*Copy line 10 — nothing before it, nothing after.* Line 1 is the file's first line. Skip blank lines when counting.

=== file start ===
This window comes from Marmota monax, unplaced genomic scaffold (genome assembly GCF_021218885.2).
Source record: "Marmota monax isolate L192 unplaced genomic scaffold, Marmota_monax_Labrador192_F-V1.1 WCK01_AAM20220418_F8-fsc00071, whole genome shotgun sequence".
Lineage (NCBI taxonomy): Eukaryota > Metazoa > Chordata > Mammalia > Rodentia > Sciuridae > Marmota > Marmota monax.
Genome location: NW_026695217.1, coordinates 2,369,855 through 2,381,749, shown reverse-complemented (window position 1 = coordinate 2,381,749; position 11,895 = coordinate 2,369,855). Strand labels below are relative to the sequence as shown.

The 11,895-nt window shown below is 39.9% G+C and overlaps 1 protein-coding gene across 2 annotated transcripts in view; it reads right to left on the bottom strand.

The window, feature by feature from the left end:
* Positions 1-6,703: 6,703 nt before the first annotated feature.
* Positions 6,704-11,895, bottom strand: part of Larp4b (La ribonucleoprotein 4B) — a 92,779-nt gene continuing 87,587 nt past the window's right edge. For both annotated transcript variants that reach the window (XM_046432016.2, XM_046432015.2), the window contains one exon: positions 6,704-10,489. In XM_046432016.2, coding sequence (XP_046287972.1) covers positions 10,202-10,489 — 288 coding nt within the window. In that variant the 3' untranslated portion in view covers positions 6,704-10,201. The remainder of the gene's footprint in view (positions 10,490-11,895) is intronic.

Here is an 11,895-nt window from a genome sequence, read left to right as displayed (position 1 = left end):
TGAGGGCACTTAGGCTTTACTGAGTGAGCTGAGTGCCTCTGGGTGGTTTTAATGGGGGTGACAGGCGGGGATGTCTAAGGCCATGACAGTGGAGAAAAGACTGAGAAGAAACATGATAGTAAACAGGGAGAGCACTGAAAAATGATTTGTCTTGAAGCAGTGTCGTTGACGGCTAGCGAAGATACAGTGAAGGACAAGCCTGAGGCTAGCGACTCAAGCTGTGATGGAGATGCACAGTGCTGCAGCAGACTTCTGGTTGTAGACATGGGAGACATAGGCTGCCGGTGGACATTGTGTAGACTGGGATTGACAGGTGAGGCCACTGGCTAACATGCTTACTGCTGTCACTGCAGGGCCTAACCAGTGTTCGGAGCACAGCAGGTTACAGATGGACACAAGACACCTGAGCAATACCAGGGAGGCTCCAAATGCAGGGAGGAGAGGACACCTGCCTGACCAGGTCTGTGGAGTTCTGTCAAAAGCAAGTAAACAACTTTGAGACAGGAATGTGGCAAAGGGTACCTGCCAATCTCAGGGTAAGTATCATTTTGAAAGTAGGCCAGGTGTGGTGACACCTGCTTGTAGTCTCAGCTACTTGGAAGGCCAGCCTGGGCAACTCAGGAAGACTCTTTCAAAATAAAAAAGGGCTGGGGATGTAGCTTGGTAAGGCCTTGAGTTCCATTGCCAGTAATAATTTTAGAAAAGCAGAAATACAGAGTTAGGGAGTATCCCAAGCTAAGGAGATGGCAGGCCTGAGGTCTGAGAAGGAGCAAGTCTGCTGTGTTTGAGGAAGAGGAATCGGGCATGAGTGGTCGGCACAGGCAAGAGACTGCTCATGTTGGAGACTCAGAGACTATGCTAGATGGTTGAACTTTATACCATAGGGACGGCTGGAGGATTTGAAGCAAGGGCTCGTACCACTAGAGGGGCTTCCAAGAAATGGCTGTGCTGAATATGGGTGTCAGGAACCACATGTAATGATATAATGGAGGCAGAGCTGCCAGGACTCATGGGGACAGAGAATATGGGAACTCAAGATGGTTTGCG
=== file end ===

TGAGGGCACTTAGGCTTTACTGAGTGAGCTGAGTGCCTCTGGGTGGTTTTAATGGGGGTGACAGGCGGGGATGTCTAAGGCCATGACAGTGGAGAAAAGACTGAGAAGAAACATGATAGTAAACAGGGAGAGCACTGAAAAATGATTTGTCTTGAAGCAGTGTCGTTGACGGCTAGCGAAGATACAGTGAAGGACAAGCCTGAGGCTAGCGACTCAAGCTGTGATGGAGATGCACAGTGCTGCAGCAGACTTCTGGTTGTAGACATGGGAGACATAGGCTGCCGGTGGACATTGTGTAGACTGGGATTGACAGGTGAGGCCACTGGCTAACATGCTTACTGCTGTCACTGCAGGGCCTAACCAGTGTTCGGAGCACAGCAGGTTACAGATGGACACAAGACACCTGAGCAATACCAGGGAGGCTCCAAATGCAGGGAGGAGAGGACACCTGCCTGACCAGGTCTGTGGAGTTCTGTCAAAAGCAAGTAAACAACTTTGAGACAGGAATGTGGCAAAGGGTACCTGCCAATCTCAGGGTAAGTATCATTTTGAAAGTAGGCCAGGTGTGGTGACACCTGCTTGTAGTCTCAGCTACTTGGAAGGCCAGCCTGGGCAACTCAGGAAGACTCTTTCAAAATAAAAAAGGGCTGGGGATGTAGCTTGGTAAGGCCTTGAGTTCCATTGCCAGTAATAATTTTAGAAAAGCAGAAATACAGAGTTAGGGAGTATCCCAAGCTAAGGAGATGGCAGGCCTGAGGTCTGAGAAGGAGCAAGTCTGCTGTGTTTGAGGAAGAGGAATCGGGCATGAGTGGTCGGCACAGGCAAGAGACTGCTCATGTTGGAGACTCAGAGACTATGCTAGATGGTTGAACTTTATACCATAGGGACGGCTGGAGGATTTGAAGCAAGGGCTCGTACCACTAGAGGGGCTTCCAAGAAATGGCTGTGCTGAATATGGGTGTCAGGAACCACATGTAATGATATAATGGAGGCAGAGCTGCCAGGACTCATGGGGACAGAGAATATGGGAACTCAAGATGGTTTGCG